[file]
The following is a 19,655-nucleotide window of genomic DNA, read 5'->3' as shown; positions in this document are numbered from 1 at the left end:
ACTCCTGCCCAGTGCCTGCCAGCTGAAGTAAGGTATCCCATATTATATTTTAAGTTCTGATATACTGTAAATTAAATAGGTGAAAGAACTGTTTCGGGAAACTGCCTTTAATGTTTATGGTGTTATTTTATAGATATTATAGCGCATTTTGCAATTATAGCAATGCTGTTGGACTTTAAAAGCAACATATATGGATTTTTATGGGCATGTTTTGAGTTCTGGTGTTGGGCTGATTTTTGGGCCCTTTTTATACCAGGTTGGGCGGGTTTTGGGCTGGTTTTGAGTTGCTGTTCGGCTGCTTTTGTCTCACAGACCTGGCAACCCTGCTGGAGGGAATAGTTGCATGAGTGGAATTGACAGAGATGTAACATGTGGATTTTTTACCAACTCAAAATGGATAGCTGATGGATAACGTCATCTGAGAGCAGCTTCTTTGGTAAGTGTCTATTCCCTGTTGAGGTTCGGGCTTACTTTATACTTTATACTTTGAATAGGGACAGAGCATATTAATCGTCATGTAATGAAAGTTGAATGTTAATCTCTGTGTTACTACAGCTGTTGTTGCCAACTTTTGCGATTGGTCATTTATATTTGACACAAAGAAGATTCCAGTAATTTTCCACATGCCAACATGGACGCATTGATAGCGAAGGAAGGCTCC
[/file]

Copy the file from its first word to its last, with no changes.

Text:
The following is a 19,655-nucleotide window of genomic DNA, read 5'->3' as shown; positions in this document are numbered from 1 at the left end:
ACTCCTGCCCAGTGCCTGCCAGCTGAAGTAAGGTATCCCATATTATATTTTAAGTTCTGATATACTGTAAATTAAATAGGTGAAAGAACTGTTTCGGGAAACTGCCTTTAATGTTTATGGTGTTATTTTATAGATATTATAGCGCATTTTGCAATTATAGCAATGCTGTTGGACTTTAAAAGCAACATATATGGATTTTTATGGGCATGTTTTGAGTTCTGGTGTTGGGCTGATTTTTGGGCCCTTTTTATACCAGGTTGGGCGGGTTTTGGGCTGGTTTTGAGTTGCTGTTCGGCTGCTTTTGTCTCACAGACCTGGCAACCCTGCTGGAGGGAATAGTTGCATGAGTGGAATTGACAGAGATGTAACATGTGGATTTTTTACCAACTCAAAATGGATAGCTGATGGATAACGTCATCTGAGAGCAGCTTCTTTGGTAAGTGTCTATTCCCTGTTGAGGTTCGGGCTTACTTTATACTTTATACTTTGAATAGGGACAGAGCATATTAATCGTCATGTAATGAAAGTTGAATGTTAATCTCTGTGTTACTACAGCTGTTGTTGCCAACTTTTGCGATTGGTCATTTATATTTGACACAAAGAAGATTCCAGTAATTTTCCACATGCCAACATGGACGCATTGATAGCGAAGGAAGGCTCC